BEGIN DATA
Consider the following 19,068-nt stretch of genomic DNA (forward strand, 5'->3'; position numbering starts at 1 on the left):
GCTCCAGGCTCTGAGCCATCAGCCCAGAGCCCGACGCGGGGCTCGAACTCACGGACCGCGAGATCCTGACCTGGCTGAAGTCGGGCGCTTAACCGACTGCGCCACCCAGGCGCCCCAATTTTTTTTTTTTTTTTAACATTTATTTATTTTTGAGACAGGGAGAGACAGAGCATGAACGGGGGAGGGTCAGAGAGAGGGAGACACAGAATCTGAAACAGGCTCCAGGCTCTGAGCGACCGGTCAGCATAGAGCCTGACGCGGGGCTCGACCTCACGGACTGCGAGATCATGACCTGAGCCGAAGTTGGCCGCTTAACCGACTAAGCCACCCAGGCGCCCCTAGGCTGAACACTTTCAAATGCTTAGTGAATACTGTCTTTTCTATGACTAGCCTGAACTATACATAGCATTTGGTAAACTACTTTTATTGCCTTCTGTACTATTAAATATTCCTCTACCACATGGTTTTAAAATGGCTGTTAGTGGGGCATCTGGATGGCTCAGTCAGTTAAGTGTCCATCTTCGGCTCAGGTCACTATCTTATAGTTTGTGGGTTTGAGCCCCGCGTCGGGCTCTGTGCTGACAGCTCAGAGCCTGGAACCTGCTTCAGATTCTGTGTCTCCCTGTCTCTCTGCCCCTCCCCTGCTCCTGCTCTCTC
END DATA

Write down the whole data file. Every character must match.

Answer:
Consider the following 19,068-nt stretch of genomic DNA (forward strand, 5'->3'; position numbering starts at 1 on the left):
GCTCCAGGCTCTGAGCCATCAGCCCAGAGCCCGACGCGGGGCTCGAACTCACGGACCGCGAGATCCTGACCTGGCTGAAGTCGGGCGCTTAACCGACTGCGCCACCCAGGCGCCCCAATTTTTTTTTTTTTTTTAACATTTATTTATTTTTGAGACAGGGAGAGACAGAGCATGAACGGGGGAGGGTCAGAGAGAGGGAGACACAGAATCTGAAACAGGCTCCAGGCTCTGAGCGACCGGTCAGCATAGAGCCTGACGCGGGGCTCGACCTCACGGACTGCGAGATCATGACCTGAGCCGAAGTTGGCCGCTTAACCGACTAAGCCACCCAGGCGCCCCTAGGCTGAACACTTTCAAATGCTTAGTGAATACTGTCTTTTCTATGACTAGCCTGAACTATACATAGCATTTGGTAAACTACTTTTATTGCCTTCTGTACTATTAAATATTCCTCTACCACATGGTTTTAAAATGGCTGTTAGTGGGGCATCTGGATGGCTCAGTCAGTTAAGTGTCCATCTTCGGCTCAGGTCACTATCTTATAGTTTGTGGGTTTGAGCCCCGCGTCGGGCTCTGTGCTGACAGCTCAGAGCCTGGAACCTGCTTCAGATTCTGTGTCTCCCTGTCTCTCTGCCCCTCCCCTGCTCCTGCTCTCTC